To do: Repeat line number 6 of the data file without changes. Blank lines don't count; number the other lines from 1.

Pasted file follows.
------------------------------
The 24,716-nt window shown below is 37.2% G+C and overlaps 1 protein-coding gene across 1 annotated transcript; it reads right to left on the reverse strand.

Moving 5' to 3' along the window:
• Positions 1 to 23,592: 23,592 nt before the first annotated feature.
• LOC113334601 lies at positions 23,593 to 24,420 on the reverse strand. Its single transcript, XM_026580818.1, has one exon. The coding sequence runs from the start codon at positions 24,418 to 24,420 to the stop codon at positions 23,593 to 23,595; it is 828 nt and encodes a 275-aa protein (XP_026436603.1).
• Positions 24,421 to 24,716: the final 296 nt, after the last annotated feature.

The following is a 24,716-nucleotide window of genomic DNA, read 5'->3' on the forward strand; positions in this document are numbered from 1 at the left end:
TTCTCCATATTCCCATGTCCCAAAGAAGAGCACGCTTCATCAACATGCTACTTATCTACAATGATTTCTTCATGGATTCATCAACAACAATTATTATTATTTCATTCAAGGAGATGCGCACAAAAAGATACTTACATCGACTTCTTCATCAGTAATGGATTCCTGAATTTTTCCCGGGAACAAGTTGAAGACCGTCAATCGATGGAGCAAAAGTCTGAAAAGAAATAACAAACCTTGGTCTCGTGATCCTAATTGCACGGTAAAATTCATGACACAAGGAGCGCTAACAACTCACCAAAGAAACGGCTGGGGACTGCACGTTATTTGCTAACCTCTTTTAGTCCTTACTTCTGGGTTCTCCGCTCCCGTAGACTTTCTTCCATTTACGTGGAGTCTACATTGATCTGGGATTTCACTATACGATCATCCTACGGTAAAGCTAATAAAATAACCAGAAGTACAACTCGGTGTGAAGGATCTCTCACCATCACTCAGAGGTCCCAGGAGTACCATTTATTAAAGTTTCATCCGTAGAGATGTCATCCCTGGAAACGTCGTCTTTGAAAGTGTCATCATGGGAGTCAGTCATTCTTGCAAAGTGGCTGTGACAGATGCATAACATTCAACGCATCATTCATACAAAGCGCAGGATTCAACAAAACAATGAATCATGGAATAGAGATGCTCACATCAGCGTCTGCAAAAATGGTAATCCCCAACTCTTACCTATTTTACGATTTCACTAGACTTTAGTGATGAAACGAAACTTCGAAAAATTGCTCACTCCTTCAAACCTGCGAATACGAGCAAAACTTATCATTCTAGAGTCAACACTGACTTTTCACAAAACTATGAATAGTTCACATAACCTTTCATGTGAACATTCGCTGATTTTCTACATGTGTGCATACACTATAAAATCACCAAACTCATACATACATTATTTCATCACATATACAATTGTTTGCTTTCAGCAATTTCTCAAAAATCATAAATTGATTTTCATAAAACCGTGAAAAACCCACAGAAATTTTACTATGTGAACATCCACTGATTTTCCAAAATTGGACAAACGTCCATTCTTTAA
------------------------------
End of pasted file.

The following is a 24,716-nucleotide window of genomic DNA, read 5'->3' on the forward strand; positions in this document are numbered from 1 at the left end: